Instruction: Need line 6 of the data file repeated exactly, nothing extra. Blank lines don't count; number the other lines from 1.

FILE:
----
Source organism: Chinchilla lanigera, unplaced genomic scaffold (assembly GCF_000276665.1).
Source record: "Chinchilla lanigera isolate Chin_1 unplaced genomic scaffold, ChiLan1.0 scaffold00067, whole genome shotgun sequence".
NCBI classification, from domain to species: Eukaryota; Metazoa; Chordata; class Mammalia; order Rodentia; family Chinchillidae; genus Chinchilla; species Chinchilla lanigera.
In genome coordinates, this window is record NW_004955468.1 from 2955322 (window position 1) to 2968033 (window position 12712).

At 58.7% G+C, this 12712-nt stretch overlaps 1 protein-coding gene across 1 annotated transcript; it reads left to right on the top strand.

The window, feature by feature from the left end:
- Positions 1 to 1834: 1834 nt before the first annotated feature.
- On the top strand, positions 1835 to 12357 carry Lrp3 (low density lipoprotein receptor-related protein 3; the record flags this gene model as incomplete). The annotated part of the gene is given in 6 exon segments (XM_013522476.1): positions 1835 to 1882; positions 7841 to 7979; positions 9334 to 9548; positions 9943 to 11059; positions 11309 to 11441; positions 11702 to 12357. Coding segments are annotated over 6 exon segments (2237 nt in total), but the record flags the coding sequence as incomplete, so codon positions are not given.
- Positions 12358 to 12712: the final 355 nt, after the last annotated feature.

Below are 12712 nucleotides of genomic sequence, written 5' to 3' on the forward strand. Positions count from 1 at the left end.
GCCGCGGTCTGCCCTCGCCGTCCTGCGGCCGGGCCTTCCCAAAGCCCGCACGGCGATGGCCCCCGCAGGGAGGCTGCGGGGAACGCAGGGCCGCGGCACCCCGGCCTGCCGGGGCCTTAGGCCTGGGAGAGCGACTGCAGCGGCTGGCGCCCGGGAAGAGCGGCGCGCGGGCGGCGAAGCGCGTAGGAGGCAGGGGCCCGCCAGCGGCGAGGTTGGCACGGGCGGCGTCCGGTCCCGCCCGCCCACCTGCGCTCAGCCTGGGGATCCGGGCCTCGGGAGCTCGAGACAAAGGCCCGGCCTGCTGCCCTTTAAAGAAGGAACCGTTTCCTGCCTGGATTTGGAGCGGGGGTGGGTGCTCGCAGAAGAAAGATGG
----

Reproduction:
The window, feature by feature from the left end: